State of the Union Proposals: Will They Fly?

Social Security

"Save Social Security first," urged the president.

Clinton proposes that Congress not spend any budget surplus until it fixes America's federal retirement nest egg. The program is expected to go bankrupt in 2029, as the baby-boomer generation retires, drawing more money out than workers put in.

Al Gore is expected to attend a series of town-hall meetings on the issue this summer. Those will be followed by a White House conference on specific reforms Clinton wants the next Congress to enact.

Few dispute the need to fix the program. And Congress may set aside some money.

But lawmakers are under pressure to spend any surplus on fixing the country's roads, bridges, and transit systems. Republicans will push hard to return at least some surplus funds to taxpayers through tax cuts or to use surpluses to pay down the national debt.

- Lawrence J. Goodrich

Education

Congress and voters alike support the president's call for a national effort to reduce class size in the early grades, hire 100,000 new teachers, and raise academic standards.

But Republicans doubt he can come up with nearly $40 billion to fund new programs, such as school construction and after-school learning centers, and still balance the budget. They also insist that poor parents would rather exit failing city schools through a school-choice or voucher plan than wait to see if new federal programs can improve them.

Although the federal government accounts for only 7 percent of public-school spending, Washington puts the money into programs it sees as important. The GOP wants most of that money to go to the classroom.

House Republicans say they will oppose Clinton's push for national testing, on grounds that standards and tests should be determined locally.

- Gail Russell Chaddock

Child Care

Congress and voters alike support the president's call for a national effort to reduce class size in the early grades, hire 100,000 new teachers, and raise academic standards.

But Republicans doubt he can come up with nearly $40 billion to fund new programs, such as school construction and after-school learning centers, and still balance the budget. They also insist that poor parents would rather exit failing city schools through a school-choice or voucher plan than wait to see if new federal programs can improve them.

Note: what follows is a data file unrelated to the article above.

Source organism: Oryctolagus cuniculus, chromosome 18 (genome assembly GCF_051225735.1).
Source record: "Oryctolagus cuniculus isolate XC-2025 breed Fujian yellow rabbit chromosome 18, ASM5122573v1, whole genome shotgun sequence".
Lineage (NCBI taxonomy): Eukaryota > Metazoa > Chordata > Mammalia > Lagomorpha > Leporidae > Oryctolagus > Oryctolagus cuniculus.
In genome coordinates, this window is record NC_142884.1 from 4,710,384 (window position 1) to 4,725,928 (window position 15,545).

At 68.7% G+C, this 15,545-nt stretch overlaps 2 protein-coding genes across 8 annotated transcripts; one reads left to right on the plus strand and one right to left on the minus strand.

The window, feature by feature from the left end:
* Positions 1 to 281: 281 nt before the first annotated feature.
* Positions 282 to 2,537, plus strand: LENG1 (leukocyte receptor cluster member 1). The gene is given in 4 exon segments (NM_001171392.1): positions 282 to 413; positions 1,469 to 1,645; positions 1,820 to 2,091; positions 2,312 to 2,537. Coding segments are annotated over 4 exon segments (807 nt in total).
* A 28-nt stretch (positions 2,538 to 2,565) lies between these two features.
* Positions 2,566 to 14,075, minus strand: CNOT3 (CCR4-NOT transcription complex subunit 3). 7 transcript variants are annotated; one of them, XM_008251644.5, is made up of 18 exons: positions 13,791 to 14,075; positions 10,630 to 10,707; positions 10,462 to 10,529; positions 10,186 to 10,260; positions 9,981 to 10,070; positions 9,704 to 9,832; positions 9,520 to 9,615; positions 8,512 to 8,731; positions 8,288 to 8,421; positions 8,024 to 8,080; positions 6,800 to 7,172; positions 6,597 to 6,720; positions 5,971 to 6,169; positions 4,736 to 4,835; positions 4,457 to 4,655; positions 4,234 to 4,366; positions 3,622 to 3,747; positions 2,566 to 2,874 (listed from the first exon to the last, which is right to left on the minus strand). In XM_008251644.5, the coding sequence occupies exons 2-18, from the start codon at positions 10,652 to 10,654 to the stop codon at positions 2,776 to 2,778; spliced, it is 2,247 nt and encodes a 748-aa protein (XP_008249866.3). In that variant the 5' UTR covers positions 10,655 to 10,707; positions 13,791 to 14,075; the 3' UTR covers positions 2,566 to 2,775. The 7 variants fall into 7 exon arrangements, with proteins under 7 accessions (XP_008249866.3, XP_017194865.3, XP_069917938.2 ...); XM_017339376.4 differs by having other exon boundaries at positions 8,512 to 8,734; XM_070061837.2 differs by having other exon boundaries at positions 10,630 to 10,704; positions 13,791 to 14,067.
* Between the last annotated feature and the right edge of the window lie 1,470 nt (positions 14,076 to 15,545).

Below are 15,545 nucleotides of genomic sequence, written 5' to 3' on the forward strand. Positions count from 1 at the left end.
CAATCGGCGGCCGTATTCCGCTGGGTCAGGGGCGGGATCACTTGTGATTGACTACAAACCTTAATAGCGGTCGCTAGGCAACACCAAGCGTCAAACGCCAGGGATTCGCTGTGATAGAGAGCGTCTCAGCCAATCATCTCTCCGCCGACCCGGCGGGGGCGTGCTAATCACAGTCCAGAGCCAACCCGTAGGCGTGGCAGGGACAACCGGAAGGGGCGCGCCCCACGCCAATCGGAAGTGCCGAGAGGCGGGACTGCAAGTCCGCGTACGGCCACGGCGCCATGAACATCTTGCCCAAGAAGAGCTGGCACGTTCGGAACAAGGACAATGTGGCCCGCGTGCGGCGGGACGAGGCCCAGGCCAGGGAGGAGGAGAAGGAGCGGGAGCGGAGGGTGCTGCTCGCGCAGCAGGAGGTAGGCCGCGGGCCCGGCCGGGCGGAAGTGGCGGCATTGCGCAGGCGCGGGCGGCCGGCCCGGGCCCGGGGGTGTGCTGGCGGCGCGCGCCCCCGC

Although the federal government accounts for only 7 percent of public-school spending, Washington puts the money into programs it sees as important. The GOP wants most of that money to go to the classroom.

House Republicans say they will oppose Clinton's push for national testing, on grounds that standards and tests should be determined locally.

- Gail Russell Chaddock

Trade

Two obstacles block the president's effort to win the authority to negotiate trade agreements on a "fast track."

First, the US trade deficit will significantly widen in coming months, largely because of a collapse in demand for US exports in East Asia. This will inject controversy into most free-trade initiatives.

Second, allegations that Clinton had a sexual liaison with a young woman and then lied about it will distract him from focused public campaigns for fast track, more funding for the International Monetary Fund, and other prickly international initiatives, they add. Lawmakers have already balked at many of these trade-related measures.

"Whenever the president is pushing for something, it does not help to have the Democratic Party and the entire political establishment running away from him," says Ian Vasquez at the Cato Institute in Washington.

- James L. Tyson

Medicare

Two obstacles block the president's effort to win the authority to negotiate trade agreements on a "fast track."

First, the US trade deficit will significantly widen in coming months, largely because of a collapse in demand for US exports in East Asia. This will inject controversy into most free-trade initiatives.

Second, allegations that Clinton had a sexual liaison with a young woman and then lied about it will distract him from focused public campaigns for fast track, more funding for the International Monetary Fund, and other prickly international initiatives, they add. Lawmakers have already balked at many of these trade-related measures.

"Whenever the president is pushing for something, it does not help to have the Democratic Party and the entire political establishment running away from him," says Ian Vasquez at the Cato Institute in Washington.

- James L. Tyson

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